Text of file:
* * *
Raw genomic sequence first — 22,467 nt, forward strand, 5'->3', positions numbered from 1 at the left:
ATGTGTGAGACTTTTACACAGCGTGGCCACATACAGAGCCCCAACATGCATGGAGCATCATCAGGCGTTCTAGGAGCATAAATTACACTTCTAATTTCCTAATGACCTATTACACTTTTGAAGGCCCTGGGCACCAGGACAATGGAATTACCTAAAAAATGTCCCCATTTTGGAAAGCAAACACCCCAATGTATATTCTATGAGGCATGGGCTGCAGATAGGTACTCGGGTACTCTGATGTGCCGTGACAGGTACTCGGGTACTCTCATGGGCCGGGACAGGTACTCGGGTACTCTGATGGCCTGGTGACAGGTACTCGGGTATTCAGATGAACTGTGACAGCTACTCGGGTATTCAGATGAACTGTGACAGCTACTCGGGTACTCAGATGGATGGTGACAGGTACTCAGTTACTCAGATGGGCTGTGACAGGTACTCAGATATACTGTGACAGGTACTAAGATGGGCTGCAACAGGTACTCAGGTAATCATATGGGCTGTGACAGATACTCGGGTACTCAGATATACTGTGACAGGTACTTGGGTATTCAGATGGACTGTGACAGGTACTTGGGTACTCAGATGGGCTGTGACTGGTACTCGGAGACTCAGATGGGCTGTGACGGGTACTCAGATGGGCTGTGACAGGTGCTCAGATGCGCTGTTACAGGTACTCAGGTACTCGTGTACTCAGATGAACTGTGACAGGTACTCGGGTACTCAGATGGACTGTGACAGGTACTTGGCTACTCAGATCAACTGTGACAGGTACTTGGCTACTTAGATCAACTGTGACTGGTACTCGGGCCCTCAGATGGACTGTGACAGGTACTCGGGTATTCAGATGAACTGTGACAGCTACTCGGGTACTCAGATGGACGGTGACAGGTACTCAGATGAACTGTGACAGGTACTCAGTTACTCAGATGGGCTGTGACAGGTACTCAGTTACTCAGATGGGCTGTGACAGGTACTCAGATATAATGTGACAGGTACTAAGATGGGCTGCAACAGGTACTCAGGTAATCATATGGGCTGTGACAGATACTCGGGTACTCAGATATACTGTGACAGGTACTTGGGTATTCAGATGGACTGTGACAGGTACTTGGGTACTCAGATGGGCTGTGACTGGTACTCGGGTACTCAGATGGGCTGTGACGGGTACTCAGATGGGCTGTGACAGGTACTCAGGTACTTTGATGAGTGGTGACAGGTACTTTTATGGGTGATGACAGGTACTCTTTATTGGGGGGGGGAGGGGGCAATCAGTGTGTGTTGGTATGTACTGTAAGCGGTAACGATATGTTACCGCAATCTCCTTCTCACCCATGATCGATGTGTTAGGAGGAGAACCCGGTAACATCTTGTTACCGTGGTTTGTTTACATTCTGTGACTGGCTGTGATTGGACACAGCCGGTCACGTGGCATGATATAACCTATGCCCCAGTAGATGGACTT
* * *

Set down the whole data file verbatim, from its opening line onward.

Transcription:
Raw genomic sequence first — 22,467 nt, forward strand, 5'->3', positions numbered from 1 at the left:
ATGTGTGAGACTTTTACACAGCGTGGCCACATACAGAGCCCCAACATGCATGGAGCATCATCAGGCGTTCTAGGAGCATAAATTACACTTCTAATTTCCTAATGACCTATTACACTTTTGAAGGCCCTGGGCACCAGGACAATGGAATTACCTAAAAAATGTCCCCATTTTGGAAAGCAAACACCCCAATGTATATTCTATGAGGCATGGGCTGCAGATAGGTACTCGGGTACTCTGATGTGCCGTGACAGGTACTCGGGTACTCTCATGGGCCGGGACAGGTACTCGGGTACTCTGATGGCCTGGTGACAGGTACTCGGGTATTCAGATGAACTGTGACAGCTACTCGGGTATTCAGATGAACTGTGACAGCTACTCGGGTACTCAGATGGATGGTGACAGGTACTCAGTTACTCAGATGGGCTGTGACAGGTACTCAGATATACTGTGACAGGTACTAAGATGGGCTGCAACAGGTACTCAGGTAATCATATGGGCTGTGACAGATACTCGGGTACTCAGATATACTGTGACAGGTACTTGGGTATTCAGATGGACTGTGACAGGTACTTGGGTACTCAGATGGGCTGTGACTGGTACTCGGAGACTCAGATGGGCTGTGACGGGTACTCAGATGGGCTGTGACAGGTGCTCAGATGCGCTGTTACAGGTACTCAGGTACTCGTGTACTCAGATGAACTGTGACAGGTACTCGGGTACTCAGATGGACTGTGACAGGTACTTGGCTACTCAGATCAACTGTGACAGGTACTTGGCTACTTAGATCAACTGTGACTGGTACTCGGGCCCTCAGATGGACTGTGACAGGTACTCGGGTATTCAGATGAACTGTGACAGCTACTCGGGTACTCAGATGGACGGTGACAGGTACTCAGATGAACTGTGACAGGTACTCAGTTACTCAGATGGGCTGTGACAGGTACTCAGTTACTCAGATGGGCTGTGACAGGTACTCAGATATAATGTGACAGGTACTAAGATGGGCTGCAACAGGTACTCAGGTAATCATATGGGCTGTGACAGATACTCGGGTACTCAGATATACTGTGACAGGTACTTGGGTATTCAGATGGACTGTGACAGGTACTTGGGTACTCAGATGGGCTGTGACTGGTACTCGGGTACTCAGATGGGCTGTGACGGGTACTCAGATGGGCTGTGACAGGTACTCAGGTACTTTGATGAGTGGTGACAGGTACTTTTATGGGTGATGACAGGTACTCTTTATTGGGGGGGGGAGGGGGCAATCAGTGTGTGTTGGTATGTACTGTAAGCGGTAACGATATGTTACCGCAATCTCCTTCTCACCCATGATCGATGTGTTAGGAGGAGAACCCGGTAACATCTTGTTACCGTGGTTTGTTTACATTCTGTGACTGGCTGTGATTGGACACAGCCGGTCACGTGGCATGATATAACCTATGCCCCAGTAGATGGACTT